Jaws. Photo: Brent Bielmann
Ever planned a wedding? If you have then you know it’s terrible and that the most terrible part of all is the guest list. You have these circles of people in your life — family in the tightest circle, with besties, regular friends, coworkers, etc, all having their respective circles moving away from the nucleus. And when you draw the line and say, “No one else outside this circle,” the people in the next circle are like, “Pssssh. Guess my invite got lost in the mail.” No matter what, someone’s getting their feelings hurt.
I bring this up because I feel bad for Big Wave Tour commissioner Peter Mel. Along with his team, he has to plan seven wedding’s a year in the form of Big Wave Tour events. But unlike your old college buddy who you follow on Instagram but don’t really talk to anymore, big-wave surfers get loud when they don’t receive an invite. Take Danilo Couto, for example. Danilo helped pioneer paddle-in surfing at Jaws. He won Ride Of The Year for a wave there in 2011. Then the WSL even promoted their Peahi big-wave event with a photo of Danilo surfing the left, even though he wasn’t invited. Ruh-roh.
Danilo reposted the WSL’s image on his Instagram with the caption, “HOW CAN @wsl use my image to promote their #BIGWAVETOUR #PEAHICHALLENGE and not INVITE me ?????????????????????”
Danilo Couto. Photo: Jimmicane
This was a totally fair question, as someone with Danilo’s resume would be an ideal invitee, and the WSL using his image was clearly poor form (they’ve since removed the post). It became a heated topic, with everyone from Kelly Slater to Shane Dorian to Ben Wilkinson to Skindog Collins to a bunch of Brazilians leaving comments. And, in the spirit of the Internet, the plot was soon lost as Skindog and Kelly exchanged heated words and invitee Shaun Walsh wanted to know why the Skullbase crew wasn’t called to do water safety and also why his brother, DK, wasn’t invited.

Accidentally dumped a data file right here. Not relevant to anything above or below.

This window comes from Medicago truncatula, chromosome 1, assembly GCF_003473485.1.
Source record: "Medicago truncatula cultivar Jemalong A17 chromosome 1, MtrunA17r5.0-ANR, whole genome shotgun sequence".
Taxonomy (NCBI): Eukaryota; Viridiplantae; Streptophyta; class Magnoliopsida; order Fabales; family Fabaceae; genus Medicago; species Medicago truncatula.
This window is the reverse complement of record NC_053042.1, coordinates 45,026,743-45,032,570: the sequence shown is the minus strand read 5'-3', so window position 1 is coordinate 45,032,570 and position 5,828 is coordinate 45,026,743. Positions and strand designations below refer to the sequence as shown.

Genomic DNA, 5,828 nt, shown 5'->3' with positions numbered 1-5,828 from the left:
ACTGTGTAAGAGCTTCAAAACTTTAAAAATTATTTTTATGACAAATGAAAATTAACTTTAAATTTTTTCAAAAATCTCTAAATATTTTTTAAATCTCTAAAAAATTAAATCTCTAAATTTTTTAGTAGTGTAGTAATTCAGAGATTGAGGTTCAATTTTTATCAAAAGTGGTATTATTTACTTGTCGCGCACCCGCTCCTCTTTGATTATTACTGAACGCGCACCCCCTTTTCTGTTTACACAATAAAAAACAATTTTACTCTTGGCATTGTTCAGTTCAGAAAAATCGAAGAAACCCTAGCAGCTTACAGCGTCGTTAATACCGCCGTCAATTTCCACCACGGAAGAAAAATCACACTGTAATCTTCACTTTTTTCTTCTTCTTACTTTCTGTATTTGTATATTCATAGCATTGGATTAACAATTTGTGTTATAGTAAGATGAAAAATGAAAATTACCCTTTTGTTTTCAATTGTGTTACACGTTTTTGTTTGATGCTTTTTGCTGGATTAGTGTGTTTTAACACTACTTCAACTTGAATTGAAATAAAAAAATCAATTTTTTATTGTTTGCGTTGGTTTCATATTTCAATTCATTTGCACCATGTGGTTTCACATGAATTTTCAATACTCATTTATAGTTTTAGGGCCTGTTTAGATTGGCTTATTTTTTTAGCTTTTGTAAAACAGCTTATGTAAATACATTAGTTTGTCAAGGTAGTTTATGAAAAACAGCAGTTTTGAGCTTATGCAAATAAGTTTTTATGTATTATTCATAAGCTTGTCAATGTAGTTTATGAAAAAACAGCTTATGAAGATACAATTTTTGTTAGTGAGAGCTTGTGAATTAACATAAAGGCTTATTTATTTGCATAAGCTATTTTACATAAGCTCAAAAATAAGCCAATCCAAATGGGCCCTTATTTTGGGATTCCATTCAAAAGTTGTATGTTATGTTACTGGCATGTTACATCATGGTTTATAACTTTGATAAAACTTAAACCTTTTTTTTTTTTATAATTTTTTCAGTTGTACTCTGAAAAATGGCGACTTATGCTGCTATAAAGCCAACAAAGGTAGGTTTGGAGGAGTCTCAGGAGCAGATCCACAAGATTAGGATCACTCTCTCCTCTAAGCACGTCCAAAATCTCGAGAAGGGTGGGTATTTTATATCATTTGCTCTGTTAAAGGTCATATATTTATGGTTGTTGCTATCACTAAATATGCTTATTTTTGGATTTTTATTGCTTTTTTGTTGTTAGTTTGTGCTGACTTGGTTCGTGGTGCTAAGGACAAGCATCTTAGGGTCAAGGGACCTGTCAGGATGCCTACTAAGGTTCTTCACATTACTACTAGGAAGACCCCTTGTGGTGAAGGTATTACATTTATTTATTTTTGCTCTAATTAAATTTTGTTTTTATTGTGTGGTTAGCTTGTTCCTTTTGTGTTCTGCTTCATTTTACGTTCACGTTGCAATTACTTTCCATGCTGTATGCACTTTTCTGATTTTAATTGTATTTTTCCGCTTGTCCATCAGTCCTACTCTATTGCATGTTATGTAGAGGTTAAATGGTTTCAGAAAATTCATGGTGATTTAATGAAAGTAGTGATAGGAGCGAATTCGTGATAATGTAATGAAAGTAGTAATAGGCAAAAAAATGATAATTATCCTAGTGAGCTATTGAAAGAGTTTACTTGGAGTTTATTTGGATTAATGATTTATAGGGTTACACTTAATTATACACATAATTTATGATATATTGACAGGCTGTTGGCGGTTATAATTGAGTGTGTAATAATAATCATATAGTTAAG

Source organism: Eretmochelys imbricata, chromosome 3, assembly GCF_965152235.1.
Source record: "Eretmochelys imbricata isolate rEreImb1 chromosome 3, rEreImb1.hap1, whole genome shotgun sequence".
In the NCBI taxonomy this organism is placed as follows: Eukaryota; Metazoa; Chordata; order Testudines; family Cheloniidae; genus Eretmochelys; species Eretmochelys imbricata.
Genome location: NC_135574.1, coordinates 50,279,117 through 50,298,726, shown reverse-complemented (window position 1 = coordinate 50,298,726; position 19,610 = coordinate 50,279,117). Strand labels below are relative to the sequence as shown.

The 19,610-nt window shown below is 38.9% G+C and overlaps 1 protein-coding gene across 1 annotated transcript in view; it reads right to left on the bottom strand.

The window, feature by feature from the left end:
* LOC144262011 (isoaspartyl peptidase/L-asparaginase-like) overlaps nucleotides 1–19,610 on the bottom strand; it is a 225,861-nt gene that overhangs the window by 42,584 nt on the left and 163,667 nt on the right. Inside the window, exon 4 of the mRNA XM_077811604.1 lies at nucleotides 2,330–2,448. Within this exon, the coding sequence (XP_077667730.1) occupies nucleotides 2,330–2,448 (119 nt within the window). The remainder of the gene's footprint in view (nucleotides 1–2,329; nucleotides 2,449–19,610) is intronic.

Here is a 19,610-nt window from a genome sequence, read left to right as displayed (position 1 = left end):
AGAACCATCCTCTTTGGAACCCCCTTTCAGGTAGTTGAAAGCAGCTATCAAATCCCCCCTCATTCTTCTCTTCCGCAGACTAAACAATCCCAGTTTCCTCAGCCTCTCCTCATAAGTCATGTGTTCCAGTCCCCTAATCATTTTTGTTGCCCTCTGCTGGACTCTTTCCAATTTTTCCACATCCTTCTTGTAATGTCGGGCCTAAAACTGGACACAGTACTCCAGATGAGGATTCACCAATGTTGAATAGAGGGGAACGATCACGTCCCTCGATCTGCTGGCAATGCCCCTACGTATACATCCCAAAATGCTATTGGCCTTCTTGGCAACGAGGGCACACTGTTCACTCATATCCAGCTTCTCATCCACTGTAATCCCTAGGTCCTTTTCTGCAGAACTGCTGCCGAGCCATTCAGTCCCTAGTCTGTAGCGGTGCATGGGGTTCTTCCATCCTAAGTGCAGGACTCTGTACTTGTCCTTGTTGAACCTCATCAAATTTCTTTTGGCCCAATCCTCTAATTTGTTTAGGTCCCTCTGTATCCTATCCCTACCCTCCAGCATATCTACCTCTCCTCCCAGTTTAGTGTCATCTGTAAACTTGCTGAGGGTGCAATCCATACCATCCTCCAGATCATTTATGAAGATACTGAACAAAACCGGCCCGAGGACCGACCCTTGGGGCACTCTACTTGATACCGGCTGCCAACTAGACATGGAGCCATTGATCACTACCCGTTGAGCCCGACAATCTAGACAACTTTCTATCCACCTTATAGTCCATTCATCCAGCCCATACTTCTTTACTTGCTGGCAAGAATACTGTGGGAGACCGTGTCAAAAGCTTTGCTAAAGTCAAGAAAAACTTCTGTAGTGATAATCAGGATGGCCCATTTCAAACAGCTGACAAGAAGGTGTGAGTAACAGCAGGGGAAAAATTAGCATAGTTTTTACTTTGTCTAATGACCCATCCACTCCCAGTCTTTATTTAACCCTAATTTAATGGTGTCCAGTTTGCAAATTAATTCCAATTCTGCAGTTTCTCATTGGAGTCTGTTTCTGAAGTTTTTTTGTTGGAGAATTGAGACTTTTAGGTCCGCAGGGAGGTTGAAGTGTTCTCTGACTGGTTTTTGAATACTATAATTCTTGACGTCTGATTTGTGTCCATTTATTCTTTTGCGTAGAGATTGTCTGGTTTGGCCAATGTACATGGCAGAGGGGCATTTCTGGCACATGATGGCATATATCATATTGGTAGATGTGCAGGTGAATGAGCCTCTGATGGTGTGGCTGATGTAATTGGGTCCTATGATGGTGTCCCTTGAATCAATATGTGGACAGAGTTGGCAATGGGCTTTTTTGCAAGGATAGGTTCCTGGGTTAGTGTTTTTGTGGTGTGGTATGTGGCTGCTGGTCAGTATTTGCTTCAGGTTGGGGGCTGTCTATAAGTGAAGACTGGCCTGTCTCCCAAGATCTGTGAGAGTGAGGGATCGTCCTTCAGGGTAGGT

What’s sad is that this is a just a snapshot of the cattiness that occurs almost daily in professional big-wave surfing. Regardless the topic — contest location, contest organizer, contest invitees, prize money, XXL Awards, BWT, anything that ever had to do with the Maverick’s contest, Peter Mel, sponsorship (or lack thereof) — you’ll find a group of big-wave surfers that feels marginalized, used and underpaid.
Why does this area of our sport leans toward the drama like drunk teenage girls? Here are a few ingredients that fuel the fire:
The sport is in its infancy, at least professionally, so there’s a lot of trial and error happening. And whoever is making the decisions around the trial and error (in the case of the BWT, Peter Mel), is going to catch a lot of heat from armchair quarterbacks talking about what should be done differently.
Big waves are fickle. So if you don’t run and it ends up being good, you blew it and the conspiracy theories flood in. If you run and it’s small you blew it, because you’re hurting the integrity of the sport. (It’s for this reason that I think the BWT is a flawed format, anyway. Big-wave competitions should lean more toward the XXL award format than the small-wave contest model. But that’s for another post…)
Egos. Anyone that tackles 50-foot waves is going to have one, and because big waves are fickle, those egos will find their way onto the Internet during downtime.
They’re risking their lives and they want to be fairly compensated for it. I get this. But if the money doesn’t yet exist (through sponsorships and such), how are people supposed to get paid?
In most cases, it comes down to a lack of perspective. The surfers that feel victimized speak from a place that accounts only for their best interests, failing to take recognize the bigger picture. For example, they want more prize money, but to attract more sponsorship the BWT needs to invite guys like Kelly Slater into the event above lesser-known chargers, and great big-wave surfers like Danilo get the short end of the stick.
Yes it’s politics. No it’s not fair. But you can either keep it core or you can grow the sport for future generations. You can’t have it both ways.
Shane Dorian stated it best on Danilo’s thread, saying, “…Running a tour would suck and it would be easy to make mistakes. But whining doesn’t help. You’re either part of the problem or part of the solution.”
And that, my friends, is a man that’s planned a wedding. —Taylor Paul